1. MPSS technology enables the simultaneous sequencing of 20 base signatures from the cDNAs hybridized to every microbead. This is initiated by immobilizing one million or more microbeads in a monolayer array in a microfluidic flow cell for carrying out the sequencing biochemistry and imaging processes (see Note 7).

2. Sequencing is initiated by ligation of an adapter molecule to the GATC (DpnII) single stranded overhang. The adaptor contains a BbvI restriction site; BbvI, a type IIs restriction enzyme, cuts the DNA asymmetrically at positions 13 (5') and 9 (3') nucleotides away from the recognition site. This produces DNA strands on the bead with four-base single-stranded overhangs immediately adjacent to the DpnII site (see Fig. 2).

3. To determine which bases were revealed by the enzymatic cleavage, a set of encoded adapters are ligated to the overhang. Encoded adapters contain all possible combinations of a four-base single-stranded overhang at one end, a single-stranded decoding sequence at the other end and an internal BbvI recognition site. Four types of encoded adapters are ligated to each bead. Each of them bears a common sequence complementary to the overhang but differs by the unique decoder sequence used to identify one base of the four-base overhang (see Note 8).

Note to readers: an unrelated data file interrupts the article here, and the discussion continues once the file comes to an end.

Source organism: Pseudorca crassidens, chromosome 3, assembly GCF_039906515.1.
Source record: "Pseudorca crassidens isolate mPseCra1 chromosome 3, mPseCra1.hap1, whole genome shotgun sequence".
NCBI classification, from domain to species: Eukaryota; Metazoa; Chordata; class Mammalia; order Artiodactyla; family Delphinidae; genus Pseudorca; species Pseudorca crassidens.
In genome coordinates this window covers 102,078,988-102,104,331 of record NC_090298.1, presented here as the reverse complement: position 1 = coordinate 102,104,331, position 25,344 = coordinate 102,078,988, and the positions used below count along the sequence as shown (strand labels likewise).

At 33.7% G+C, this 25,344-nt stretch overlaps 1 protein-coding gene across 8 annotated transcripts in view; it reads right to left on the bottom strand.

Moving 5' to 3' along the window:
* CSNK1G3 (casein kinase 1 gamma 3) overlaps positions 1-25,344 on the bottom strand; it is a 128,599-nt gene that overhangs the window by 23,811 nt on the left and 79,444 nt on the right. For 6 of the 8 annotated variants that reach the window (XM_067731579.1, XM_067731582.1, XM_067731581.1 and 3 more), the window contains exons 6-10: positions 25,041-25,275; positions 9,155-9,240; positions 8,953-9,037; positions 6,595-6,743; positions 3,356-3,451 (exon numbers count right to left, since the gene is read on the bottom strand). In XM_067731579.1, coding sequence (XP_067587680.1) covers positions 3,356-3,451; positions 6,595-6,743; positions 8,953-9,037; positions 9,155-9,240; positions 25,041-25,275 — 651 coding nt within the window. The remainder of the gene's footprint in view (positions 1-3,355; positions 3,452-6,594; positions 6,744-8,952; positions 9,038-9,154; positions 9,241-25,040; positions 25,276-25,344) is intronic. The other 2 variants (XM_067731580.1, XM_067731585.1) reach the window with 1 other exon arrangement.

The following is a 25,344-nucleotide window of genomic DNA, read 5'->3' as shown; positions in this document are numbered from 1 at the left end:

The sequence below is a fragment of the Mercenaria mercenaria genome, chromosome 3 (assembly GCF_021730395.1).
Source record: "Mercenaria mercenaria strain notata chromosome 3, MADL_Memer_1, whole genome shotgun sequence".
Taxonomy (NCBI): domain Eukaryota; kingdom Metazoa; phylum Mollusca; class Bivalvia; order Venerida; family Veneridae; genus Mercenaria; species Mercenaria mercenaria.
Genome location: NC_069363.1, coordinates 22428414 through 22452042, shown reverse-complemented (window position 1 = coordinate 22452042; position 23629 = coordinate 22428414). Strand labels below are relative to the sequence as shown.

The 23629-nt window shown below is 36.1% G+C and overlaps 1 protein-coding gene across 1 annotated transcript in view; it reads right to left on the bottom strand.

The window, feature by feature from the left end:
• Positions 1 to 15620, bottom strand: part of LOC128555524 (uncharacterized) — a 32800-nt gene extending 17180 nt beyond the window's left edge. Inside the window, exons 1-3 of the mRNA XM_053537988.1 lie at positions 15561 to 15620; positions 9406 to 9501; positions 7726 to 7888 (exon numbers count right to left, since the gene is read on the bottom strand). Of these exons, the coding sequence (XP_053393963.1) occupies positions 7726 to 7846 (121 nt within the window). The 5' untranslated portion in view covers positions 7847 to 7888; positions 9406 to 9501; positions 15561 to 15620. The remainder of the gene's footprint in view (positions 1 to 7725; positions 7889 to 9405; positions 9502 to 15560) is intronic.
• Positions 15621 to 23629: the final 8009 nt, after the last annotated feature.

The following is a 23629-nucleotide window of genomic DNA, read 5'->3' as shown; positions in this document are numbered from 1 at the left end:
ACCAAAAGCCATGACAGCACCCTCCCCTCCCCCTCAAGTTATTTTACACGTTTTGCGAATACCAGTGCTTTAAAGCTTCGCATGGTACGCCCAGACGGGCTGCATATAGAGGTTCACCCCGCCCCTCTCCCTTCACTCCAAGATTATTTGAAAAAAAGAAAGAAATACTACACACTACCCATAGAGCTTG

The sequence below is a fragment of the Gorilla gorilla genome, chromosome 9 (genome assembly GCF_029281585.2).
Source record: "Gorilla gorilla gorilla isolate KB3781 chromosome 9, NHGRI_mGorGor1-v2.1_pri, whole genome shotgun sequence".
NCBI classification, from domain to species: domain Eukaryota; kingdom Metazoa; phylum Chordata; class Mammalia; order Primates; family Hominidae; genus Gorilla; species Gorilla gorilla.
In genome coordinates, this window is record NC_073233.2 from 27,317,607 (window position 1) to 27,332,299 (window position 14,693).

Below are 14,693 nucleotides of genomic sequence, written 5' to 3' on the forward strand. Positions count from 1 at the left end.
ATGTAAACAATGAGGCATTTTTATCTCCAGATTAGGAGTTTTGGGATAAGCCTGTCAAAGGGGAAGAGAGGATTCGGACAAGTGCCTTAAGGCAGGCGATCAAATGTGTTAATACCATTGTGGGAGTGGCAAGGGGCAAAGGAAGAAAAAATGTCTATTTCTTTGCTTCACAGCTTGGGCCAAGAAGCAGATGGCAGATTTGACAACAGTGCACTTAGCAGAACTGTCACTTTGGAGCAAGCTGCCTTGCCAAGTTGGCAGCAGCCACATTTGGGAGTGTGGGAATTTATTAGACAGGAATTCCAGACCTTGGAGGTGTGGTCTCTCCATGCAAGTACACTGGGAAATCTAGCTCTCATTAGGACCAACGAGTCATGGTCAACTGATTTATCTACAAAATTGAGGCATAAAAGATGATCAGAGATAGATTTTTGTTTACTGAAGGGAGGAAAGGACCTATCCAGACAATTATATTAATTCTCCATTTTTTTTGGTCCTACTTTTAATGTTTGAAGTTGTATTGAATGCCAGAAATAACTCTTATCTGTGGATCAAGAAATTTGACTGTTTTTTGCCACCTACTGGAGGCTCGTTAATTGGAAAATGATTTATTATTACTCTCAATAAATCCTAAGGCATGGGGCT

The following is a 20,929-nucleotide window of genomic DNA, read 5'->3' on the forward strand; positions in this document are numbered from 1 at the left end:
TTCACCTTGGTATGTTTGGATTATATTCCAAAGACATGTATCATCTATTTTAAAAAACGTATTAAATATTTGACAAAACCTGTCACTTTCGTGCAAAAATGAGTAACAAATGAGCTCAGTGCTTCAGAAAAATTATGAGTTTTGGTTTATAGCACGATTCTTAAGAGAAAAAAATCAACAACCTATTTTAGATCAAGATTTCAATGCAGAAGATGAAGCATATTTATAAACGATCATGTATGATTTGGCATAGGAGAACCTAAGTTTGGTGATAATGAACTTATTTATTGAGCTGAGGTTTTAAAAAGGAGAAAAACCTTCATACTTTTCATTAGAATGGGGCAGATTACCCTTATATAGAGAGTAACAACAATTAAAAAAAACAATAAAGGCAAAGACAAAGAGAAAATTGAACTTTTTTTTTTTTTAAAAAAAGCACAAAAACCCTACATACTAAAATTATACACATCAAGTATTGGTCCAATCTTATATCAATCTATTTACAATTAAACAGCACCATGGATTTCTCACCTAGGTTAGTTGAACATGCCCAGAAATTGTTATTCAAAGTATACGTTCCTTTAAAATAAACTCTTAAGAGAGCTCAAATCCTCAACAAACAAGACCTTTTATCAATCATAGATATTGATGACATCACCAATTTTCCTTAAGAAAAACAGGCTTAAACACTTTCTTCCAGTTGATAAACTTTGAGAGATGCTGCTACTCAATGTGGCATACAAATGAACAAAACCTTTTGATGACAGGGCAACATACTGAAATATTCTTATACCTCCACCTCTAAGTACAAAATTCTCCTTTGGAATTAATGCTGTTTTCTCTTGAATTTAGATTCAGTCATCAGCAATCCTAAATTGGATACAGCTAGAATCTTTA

4. The identity of the ligated encoded adapter is then revealed by probing the decoding region sequentially with 16 fluorescently labeled decoder probes. Knowing the identity of the encoded adapter, thus, yields the identity of the four-base overhang in the signature.

5. To collect additional sequence information, the cycle is repeated by cleavage with BbvI, which removes the first encoding adapter, and reveals the next four-base overhang for subsequent identification.

6. Samples are sequenced in two frames (called steppers) by the use of initiating adapters in which the restriction enzyme recognition site is offset by two bases (see Note 9).

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